Were there any major plot shifts in the family dynamic?
MacLACHLAN: No, it was pretty much there. Pete [Docter] and Jonas [Rivera] and Ronnie [Del Carmen] wanted my personality to come through, which I was happy to do. Most of what was happening was that they would describe it to me, and then I would make my movie in my head and interpret that. As we would go through the scenes, I knew what was happening, but I had to visualize myself moving through that world as Kyle, as opposed to the character, and what I would do, how I would say it, and how I’d approach it. Having a boy who’s going to be seven in July, it was incredibly helpful, being a dad already. I was like, “Okay, I know how to slip into that mode,” particularly with the dinner scene. I’ve totally been there. That was a pretty universal approach, I think. It was pretty great. And the little touch of the mom’s inner emotions all having the glasses, and all of the dad’s having mustaches was a nice way to distinguish between the two.
How did you feel about the mustache?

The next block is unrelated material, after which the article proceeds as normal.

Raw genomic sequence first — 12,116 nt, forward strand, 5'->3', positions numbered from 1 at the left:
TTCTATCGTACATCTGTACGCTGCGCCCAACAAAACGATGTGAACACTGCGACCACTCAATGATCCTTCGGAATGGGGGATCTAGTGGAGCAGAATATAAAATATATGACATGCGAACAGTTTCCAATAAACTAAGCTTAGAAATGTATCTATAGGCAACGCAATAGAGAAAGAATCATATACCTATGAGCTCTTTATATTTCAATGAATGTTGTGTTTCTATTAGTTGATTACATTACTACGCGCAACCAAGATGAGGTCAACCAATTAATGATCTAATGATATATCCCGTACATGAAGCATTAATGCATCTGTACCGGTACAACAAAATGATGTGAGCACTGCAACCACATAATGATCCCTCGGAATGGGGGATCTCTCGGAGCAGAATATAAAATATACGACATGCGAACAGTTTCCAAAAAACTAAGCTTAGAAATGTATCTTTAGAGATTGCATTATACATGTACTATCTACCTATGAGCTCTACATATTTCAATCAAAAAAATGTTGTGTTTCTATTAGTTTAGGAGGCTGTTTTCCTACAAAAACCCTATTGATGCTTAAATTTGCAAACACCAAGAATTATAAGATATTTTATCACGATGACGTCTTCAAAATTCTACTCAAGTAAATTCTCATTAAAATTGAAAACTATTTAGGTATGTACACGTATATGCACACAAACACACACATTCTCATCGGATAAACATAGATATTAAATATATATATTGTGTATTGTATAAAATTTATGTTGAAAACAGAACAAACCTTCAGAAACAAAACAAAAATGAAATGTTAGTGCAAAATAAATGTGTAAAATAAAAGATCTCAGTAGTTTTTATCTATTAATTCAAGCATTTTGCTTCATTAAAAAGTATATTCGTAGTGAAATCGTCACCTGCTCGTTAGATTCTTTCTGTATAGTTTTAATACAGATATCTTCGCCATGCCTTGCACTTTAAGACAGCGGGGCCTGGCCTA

MacLACHLAN: I was surprised. They send you a binder with some drawings of the character that you’ll be playing, and I was like, “Okay. I don’t have a mustache, but that’s all right.” You’re think it’s going to look like you, but then you realize, in some of the animation or the movement, you can see a little bit of yourself there. They video you, each time you do your voice-over, so they’re watching the physicality, as well, and are incorporating that a little bit, as they refine the drawings.
Is it fun to voice a human animated character, or do you wish you could have voiced something totally wild and crazy?
MacLACHLAN: It would have been fun to be a crazy thing. I did that on Agents of S.H.I.E.L.D. He was more animated, as a dad. But, I have such a respect for the five [actors voicing the emotions], and their comic abilities and the way they use their voices. It’s fantastic. Bill Hader is one of my favorites, so I just got a big kick out of what he did with Fear and the little sounds that he made. They were spot-on. All of them were spot-on, I thought.
Did this ever make you wonder what the control room in your own head might look like?
MacLACHLAN: Yeah, definitely. I definitely thought about it. I think there would be Joy with Silliness as a subletter underneath. That’s pretty much running the show for me. That one is still dominant, I’m afraid, in my case. Sadness hasn’t really encroached in yet, so I’m okay.
How do you find the voice recording process?